Imagine being Matt Moore on Sunday. You are in your sixth season with the Miami Dolphins; only two teammates on the entire current roster have been here longer. But, suddenly, you are the new guy who must introduce himself, as if a Hello My Name Is tag still should be affixed to your uniform. Suddenly, now, you have gone from being the hidden face of obscurity to the man out front carrying a franchise's playoff hopes.
Everything changed for the Dolphins here Sunday afternoon as an ash-gray sky poured rain on a football game and awful fate cast black clouds over a football team and its season.
Ryan Tannehill, the fifth-year starting quarterback, the ironman who had never missed a single NFL start and rarely missed even a snap, suffered an ACL injury to his left knee and "it doesn't look good," coach Adam Gase said afterward with foreboding. Miami would defeat the Arizona Cardinals 26-23 on a dramatic last-second field goal to improve to 8-5 and enhance playoff prospects, but the victory was Pyrrhic. Football teams including this one pledge to the macho mantra, "next man up," but usually it's a backup guard or linebacker stepping in for an injured teammate.
Now it is the most important position on the field.
Now the searing spotlight is thrust on the man accustomed only to shadows.
"Matt, how would you describe your style of play," the quarterback here since 2011 was asked following Sunday's game.
"That's an interesting question," he said. "I'm a pocket passer who likes to throw it down the field."
Moore was Miami's starting QB in 2011, the year before Tannehill arrived, but he had thrown a total of only 30 passes in the five seasons since entering Sunday's game, including only one pass over the previous two years. Now the 32-year-old Moore inherits the biggest opportunity of his professional career with the expected announcement today that Tannehill will miss the rest of his season, casting Moore as the man who charged with leading to the Dolphins into the playoffs for the first time since 2008.
Moore and Tannehill have grown so close that Moore has turned down chances to go elsewhere in free agency.
"My heart breaks, man," Moore said of watching what befell his friend. "That guys puts his heart and soul in this. I just wish him the best and hope it's not terrible."
Miami led 21-9 late in the third quarter Sunday when Tannehill was tackled backward after he'd released the ball on a hit by the Cardinals' Calais Campbell, a former Miami Hurricane. The hit was a little low and a little late. No penalty was called but some on the Dolphins sideline saw the play as dirty. Tannehill left the field on his own but slowly and with a noticeable limp, a trainer gently holding his right elbow. When he later returned from the locker room in street clothes, having an idea of the severity of his injury, Tannehill fought his emotions on the bench. His emotions won. Teammates came by to console him, like mourners at a funeral home do.
"I told him we're going to get this win for him," receiver Jarvis Landry said to Tannehill. "No matter what. I don't care if we have to play eight quarters, nine quarters. I promised him that and we made it happen."
Later, in the postgame locker room, Tannehill, who did not speak to reporters, appeared to be near tears. At one point Moore and Tannehill exchanged an embrace and quiet words. At that moment, at least symbolically, the football and the team and the playoff dream were handed to Moore.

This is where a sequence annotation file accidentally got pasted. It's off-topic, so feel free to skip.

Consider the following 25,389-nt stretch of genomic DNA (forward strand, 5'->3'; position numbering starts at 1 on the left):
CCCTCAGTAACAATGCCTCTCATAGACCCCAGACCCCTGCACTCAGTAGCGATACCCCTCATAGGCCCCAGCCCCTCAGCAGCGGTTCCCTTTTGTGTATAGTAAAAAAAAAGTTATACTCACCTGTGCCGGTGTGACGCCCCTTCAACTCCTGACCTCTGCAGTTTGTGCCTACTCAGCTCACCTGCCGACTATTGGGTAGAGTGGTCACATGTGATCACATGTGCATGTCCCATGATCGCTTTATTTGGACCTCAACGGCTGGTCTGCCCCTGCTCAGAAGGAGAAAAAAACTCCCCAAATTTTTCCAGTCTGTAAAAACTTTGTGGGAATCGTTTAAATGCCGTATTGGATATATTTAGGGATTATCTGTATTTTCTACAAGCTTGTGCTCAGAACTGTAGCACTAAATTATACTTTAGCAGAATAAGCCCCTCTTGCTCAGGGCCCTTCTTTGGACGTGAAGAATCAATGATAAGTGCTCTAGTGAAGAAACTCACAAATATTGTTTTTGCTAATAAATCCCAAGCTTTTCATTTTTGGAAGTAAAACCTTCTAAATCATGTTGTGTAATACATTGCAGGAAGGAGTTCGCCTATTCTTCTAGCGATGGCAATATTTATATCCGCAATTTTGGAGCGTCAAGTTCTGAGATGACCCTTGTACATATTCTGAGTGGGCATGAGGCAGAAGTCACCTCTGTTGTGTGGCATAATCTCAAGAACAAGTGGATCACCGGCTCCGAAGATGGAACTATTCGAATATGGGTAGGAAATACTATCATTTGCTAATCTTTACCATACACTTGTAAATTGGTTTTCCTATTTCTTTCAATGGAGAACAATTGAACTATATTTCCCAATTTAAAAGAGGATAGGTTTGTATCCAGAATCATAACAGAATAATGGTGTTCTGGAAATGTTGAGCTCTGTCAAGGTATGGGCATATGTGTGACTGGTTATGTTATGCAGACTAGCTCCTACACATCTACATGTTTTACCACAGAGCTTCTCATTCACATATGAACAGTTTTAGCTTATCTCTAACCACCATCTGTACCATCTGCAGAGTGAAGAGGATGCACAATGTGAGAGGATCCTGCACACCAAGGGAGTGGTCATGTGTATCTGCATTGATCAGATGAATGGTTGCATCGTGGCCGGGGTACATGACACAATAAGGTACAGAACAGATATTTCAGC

"I told him I loved him," Moore said. "I told him regardless of what your situation is the team still needs you. He was shaken up. Just looking at him I knew he was upset."
Tannehill has spent his five Dolphins seasons being the guy who wasn't quite able to end the playoff drought, his personal statistics not bad at all, but with a December record of 8-12 before Sunday. In 2013 and '14 Miami had a chance late in the year to make the playoffs but Tannehill and the team fell short. Tannehill was determined that wouldn't happen again — but then last week's 38-6 loss in Baltimore left that in doubt.
Tannehill's entire drive was to reach the playoffs, and he rose up big on Sunday before being injured, with a 124 passer rating and three touchdown throws before all of it was snatched from his hand in an instant.
Moore will get a cram-course in piloting the offense now as Miami prepares to play at the Jets, then at the Bills, then close at home vs. the Patriots — likely needing to win two of those three division-rival games to make the postseason.
Sunday's unexpected sudden deployment was exacerbated by miserable, wet conditions.
"I was thinking, 'Man, I haven't done this in a long time!" he said of what was on his mind trotting to that first huddle. "Then it was execution, tempo, command and confidence — that's what was going through my head."
Moore did well, given the conditions and the rust.
"He helped put us in a position to win," said guard Jermon Bushrod.
Moore would complete 3 of 5 passes for 47 yards, including a 29-yard strike to Kenny Stills to the Arizona 1-yard line to set up the game-winning field goal.
The Dolphins beat the elements as well as the Cardinals on Sunday. The defense played well after struggling the previous couple of games. Under ordinary circumstances it would have felt like an exhilarating victory reflected in a buoyant, joyful postgame locker room.
This one was too quiet, though. Much. Everybody knew why, but the only snapshot you needed to explain it all was that one moment when two quarterbacks embraced, two friends, one handing the team and the season's hopes to the other.